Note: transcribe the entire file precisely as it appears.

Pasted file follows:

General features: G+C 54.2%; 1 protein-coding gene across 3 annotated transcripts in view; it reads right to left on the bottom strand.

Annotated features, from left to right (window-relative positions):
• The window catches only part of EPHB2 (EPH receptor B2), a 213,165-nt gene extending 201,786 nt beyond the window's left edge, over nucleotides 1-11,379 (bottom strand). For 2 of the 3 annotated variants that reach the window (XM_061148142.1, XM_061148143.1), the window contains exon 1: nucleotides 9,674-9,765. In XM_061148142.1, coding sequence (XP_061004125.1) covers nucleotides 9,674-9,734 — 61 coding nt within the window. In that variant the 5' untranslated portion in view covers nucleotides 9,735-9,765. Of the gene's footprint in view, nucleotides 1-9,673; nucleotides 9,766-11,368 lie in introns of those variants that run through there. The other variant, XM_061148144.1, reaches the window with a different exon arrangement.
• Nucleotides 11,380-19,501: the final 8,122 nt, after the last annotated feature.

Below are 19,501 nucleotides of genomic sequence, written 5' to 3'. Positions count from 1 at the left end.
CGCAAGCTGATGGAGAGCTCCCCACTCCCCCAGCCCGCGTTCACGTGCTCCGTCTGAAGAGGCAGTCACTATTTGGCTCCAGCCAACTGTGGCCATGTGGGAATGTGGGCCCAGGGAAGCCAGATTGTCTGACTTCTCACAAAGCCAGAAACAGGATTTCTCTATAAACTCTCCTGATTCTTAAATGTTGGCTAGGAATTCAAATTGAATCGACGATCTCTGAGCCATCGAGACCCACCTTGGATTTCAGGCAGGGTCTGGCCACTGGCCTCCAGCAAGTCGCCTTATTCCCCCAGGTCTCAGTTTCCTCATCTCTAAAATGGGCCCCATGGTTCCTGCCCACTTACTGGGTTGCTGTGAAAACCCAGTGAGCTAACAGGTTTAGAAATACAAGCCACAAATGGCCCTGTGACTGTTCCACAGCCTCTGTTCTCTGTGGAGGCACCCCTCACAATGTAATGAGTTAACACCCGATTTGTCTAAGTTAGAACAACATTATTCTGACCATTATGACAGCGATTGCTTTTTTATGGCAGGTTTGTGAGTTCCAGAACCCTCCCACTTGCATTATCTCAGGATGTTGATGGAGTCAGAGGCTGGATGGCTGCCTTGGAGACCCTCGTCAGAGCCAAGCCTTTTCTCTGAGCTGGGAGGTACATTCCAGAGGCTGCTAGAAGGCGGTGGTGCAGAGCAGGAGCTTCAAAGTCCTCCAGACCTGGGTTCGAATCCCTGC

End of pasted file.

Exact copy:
General features: G+C 54.2%; 1 protein-coding gene across 3 annotated transcripts in view; it reads right to left on the bottom strand.

Annotated features, from left to right (window-relative positions):
• The window catches only part of EPHB2 (EPH receptor B2), a 213,165-nt gene extending 201,786 nt beyond the window's left edge, over nucleotides 1-11,379 (bottom strand). For 2 of the 3 annotated variants that reach the window (XM_061148142.1, XM_061148143.1), the window contains exon 1: nucleotides 9,674-9,765. In XM_061148142.1, coding sequence (XP_061004125.1) covers nucleotides 9,674-9,734 — 61 coding nt within the window. In that variant the 5' untranslated portion in view covers nucleotides 9,735-9,765. Of the gene's footprint in view, nucleotides 1-9,673; nucleotides 9,766-11,368 lie in introns of those variants that run through there. The other variant, XM_061148144.1, reaches the window with a different exon arrangement.
• Nucleotides 11,380-19,501: the final 8,122 nt, after the last annotated feature.

Below are 19,501 nucleotides of genomic sequence, written 5' to 3'. Positions count from 1 at the left end.
CGCAAGCTGATGGAGAGCTCCCCACTCCCCCAGCCCGCGTTCACGTGCTCCGTCTGAAGAGGCAGTCACTATTTGGCTCCAGCCAACTGTGGCCATGTGGGAATGTGGGCCCAGGGAAGCCAGATTGTCTGACTTCTCACAAAGCCAGAAACAGGATTTCTCTATAAACTCTCCTGATTCTTAAATGTTGGCTAGGAATTCAAATTGAATCGACGATCTCTGAGCCATCGAGACCCACCTTGGATTTCAGGCAGGGTCTGGCCACTGGCCTCCAGCAAGTCGCCTTATTCCCCCAGGTCTCAGTTTCCTCATCTCTAAAATGGGCCCCATGGTTCCTGCCCACTTACTGGGTTGCTGTGAAAACCCAGTGAGCTAACAGGTTTAGAAATACAAGCCACAAATGGCCCTGTGACTGTTCCACAGCCTCTGTTCTCTGTGGAGGCACCCCTCACAATGTAATGAGTTAACACCCGATTTGTCTAAGTTAGAACAACATTATTCTGACCATTATGACAGCGATTGCTTTTTTATGGCAGGTTTGTGAGTTCCAGAACCCTCCCACTTGCATTATCTCAGGATGTTGATGGAGTCAGAGGCTGGATGGCTGCCTTGGAGACCCTCGTCAGAGCCAAGCCTTTTCTCTGAGCTGGGAGGTACATTCCAGAGGCTGCTAGAAGGCGGTGGTGCAGAGCAGGAGCTTCAAAGTCCTCCAGACCTGGGTTCGAATCCCTGC